What is Preconception Care? Things You Need to Be Aware of Before Pregnancy

Pre Pregnancy Fertility and Pregnancy

Have you ever heard of preconception care? It’s a recent trend to encourage women who want to get pregnant to take good care of themselves before pregnancy. Just by keeping this in mind, it is said to make it easier to get pregnant and reduce the negative effects on the fetus.

We will be introducing preconception care in the next few articles.

What is preconception care?

Preconception care (PCC) means “care before conception”. The basic concept of pre-conception care is to improve health literacy, which means the knowledge, willingness, and ability to obtain accurate health information and to understand, evaluate, and use it. By improving health literacy, people can prevent disease and manage their health in their daily lives, and maintain a good quality of life throughout their lives.

In other words, pre-conception care is health care for the younger generation (women and their husbands/partners) to understand the current state of their bodies and to acquire the right knowledge and habits about health in preparation for future pregnancies and changes in their bodies. It is of utmost importance to include not only the woman but also her husband/partner in this effort.

Preconception care improves the health of women and their partners before pregnancy, enabling them to have a safe and secure pregnancy and childbirth and to plan their future life including marriage, pregnancy, childbirth, child-rearing, and work.

In addition, it will contribute to the long-term health improvement of future children, ultimately extending their healthy life expectancy. Even for those who are not yet thinking of getting pregnant, taking care of your own physical condition and developing a healthy lifestyle for the future will lead to a better life.

The following are five specific preconception care tips on tests and preparations that you should do.

I. Maintaining an appropriate body weight through a well-balanced diet and exercise.

A. Diet and nutrition
B. Skinniness
C. Obesity
D. Anemia
E. Osteoporosis.

II. Evaluation and improvement of chronic diseases.

F. Diabetes mellitus
G. Thyroid dysfunction
H. Hypertension
I. Bronchial asthma
J. Kidney disease
K. Collagen disease/antiphospholipid antibody syndrome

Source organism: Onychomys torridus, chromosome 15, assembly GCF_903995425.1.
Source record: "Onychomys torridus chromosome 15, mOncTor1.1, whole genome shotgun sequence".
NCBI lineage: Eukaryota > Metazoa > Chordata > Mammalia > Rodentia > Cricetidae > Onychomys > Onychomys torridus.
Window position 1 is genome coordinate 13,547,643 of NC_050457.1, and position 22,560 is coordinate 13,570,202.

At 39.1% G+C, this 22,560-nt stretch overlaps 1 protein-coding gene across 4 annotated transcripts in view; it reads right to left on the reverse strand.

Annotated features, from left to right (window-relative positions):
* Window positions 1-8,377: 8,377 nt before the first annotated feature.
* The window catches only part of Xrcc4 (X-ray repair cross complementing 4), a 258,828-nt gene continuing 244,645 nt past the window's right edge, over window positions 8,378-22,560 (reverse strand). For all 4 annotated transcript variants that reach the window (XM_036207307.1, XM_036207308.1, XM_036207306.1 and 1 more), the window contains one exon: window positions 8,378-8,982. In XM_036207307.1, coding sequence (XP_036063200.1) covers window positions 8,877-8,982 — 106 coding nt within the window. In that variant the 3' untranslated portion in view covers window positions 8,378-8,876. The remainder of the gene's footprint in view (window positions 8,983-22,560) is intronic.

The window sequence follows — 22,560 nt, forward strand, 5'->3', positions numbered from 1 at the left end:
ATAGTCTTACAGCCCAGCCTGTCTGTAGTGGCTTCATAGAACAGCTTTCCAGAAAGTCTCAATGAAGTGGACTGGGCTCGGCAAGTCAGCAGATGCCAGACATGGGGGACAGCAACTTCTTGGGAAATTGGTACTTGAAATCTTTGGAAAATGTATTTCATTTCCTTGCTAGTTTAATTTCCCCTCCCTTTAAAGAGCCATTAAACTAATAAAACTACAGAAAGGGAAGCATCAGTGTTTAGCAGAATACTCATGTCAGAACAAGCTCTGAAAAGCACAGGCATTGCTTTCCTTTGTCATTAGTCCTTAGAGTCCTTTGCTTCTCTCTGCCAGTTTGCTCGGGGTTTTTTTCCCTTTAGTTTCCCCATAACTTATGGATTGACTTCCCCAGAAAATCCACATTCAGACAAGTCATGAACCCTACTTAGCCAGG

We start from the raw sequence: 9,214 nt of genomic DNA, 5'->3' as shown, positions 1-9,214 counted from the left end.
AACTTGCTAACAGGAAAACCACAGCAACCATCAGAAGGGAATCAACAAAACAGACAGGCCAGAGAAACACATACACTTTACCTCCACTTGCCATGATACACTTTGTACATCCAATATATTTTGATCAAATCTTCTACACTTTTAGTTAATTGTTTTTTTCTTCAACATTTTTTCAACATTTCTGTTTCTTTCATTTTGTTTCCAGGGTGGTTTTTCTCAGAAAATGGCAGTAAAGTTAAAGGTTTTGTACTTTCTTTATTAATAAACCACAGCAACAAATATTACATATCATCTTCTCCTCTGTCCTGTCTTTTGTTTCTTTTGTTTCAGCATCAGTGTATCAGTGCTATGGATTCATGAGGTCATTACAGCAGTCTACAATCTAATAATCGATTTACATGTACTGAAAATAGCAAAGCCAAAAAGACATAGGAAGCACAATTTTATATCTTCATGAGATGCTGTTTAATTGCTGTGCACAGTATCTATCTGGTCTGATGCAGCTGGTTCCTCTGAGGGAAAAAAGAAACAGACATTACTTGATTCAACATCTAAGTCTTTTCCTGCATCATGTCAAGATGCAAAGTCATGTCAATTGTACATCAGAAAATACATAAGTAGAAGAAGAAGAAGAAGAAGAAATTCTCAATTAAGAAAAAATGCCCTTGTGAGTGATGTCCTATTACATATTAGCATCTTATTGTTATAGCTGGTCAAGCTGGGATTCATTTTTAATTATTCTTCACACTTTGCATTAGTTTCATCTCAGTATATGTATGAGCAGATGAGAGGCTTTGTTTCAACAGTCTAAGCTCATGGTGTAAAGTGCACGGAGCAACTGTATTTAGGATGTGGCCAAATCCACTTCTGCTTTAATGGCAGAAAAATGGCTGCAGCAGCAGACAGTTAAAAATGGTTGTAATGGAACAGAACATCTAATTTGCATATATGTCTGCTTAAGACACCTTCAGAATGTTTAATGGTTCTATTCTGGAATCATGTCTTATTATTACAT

L. Medications

III. Periodic health checkup

M. Gynecology and cervical cancer
N. Breast check
O. Viral infections

IV. Evaluation and improvement of lifestyle

P. Basal body temperature chart
Q. Mind
R. Exercise
S. Partner
T. Quitting smoking and moderating alcohol intake
U. Alcohol
V.Tobacco

 Maintaining a proper weight through a balanced diet and exercise

A. Diet and nutrition

The nutritional status of the mother’s body is closely related to the intrauterine environment. It is very important to maintain a good nutritional status in preparation for pregnancy.

You should start taking folic acid from the day you start thinking about getting pregnant. Folic acid is a type of B vitamin that is essential for the normal development of the baby in the early stages of pregnancy when active cell division takes place.

It has been shown that folic acid intake prior to pregnancy can prevent 50-70% of neural tube defects, the most common congenital abnormality that occurs in early pregnancy. The Ministry of Health, Labor and Welfare recommend that “women who are planning to become pregnant should take 400μg of folic acid per day as a supplement in addition to their diet from at least one month prior to conception up to three months of pregnancy”.

Folic acid is abundant in dark green vegetables such as spinach, edamame, broccoli, seaweed, and soy products. In addition to folic acid, protein, iron, calcium, and vitamin D should be taken in a balanced manner.

A “well-balanced diet” is a diet that contains the right amount of energy and nutrients. The Ministry of Health, Labor, and Welfare has established standards for each age group and gender, and these standards are called the Dietary Intake Standards for Japanese. It is easy to maintain this balance with “one soup and three vegetables as side dishes,” so it is important not to miss it at every meal.

Iron should be consumed well before pregnancy to compensate for the loss of menstrual blood and to prepare for the increased demand during pregnancy. Calcium is an important nutrient for building the baby’s bones. Vitamin D is expected to promote calcium absorption from the intestines, strengthen bones, and boost immunity. Consciously consuming foods rich in vitamin D on a daily basis will help boost your immune system.

It also helps to regulate the environment of the endometrium, so it is one of the nutrients that people who wish to become pregnant should actively take. It is found in salmon and dried shiitake mushrooms, but it can also be synthesized in the body through exposure to ultraviolet rays. So, it is a good idea to take moderate sunbathing.

B. Skinniness

Skinniness is defined as a BMI [body mass index weight (kg)/height (m)²] of less than 18.5. The female body is controlled by hormones (gonadotropin-releasing hormone) secreted from the hypothalamus of the brain, and the menstrual cycle, including follicle development, maturation, and ovulation, is carried out normally.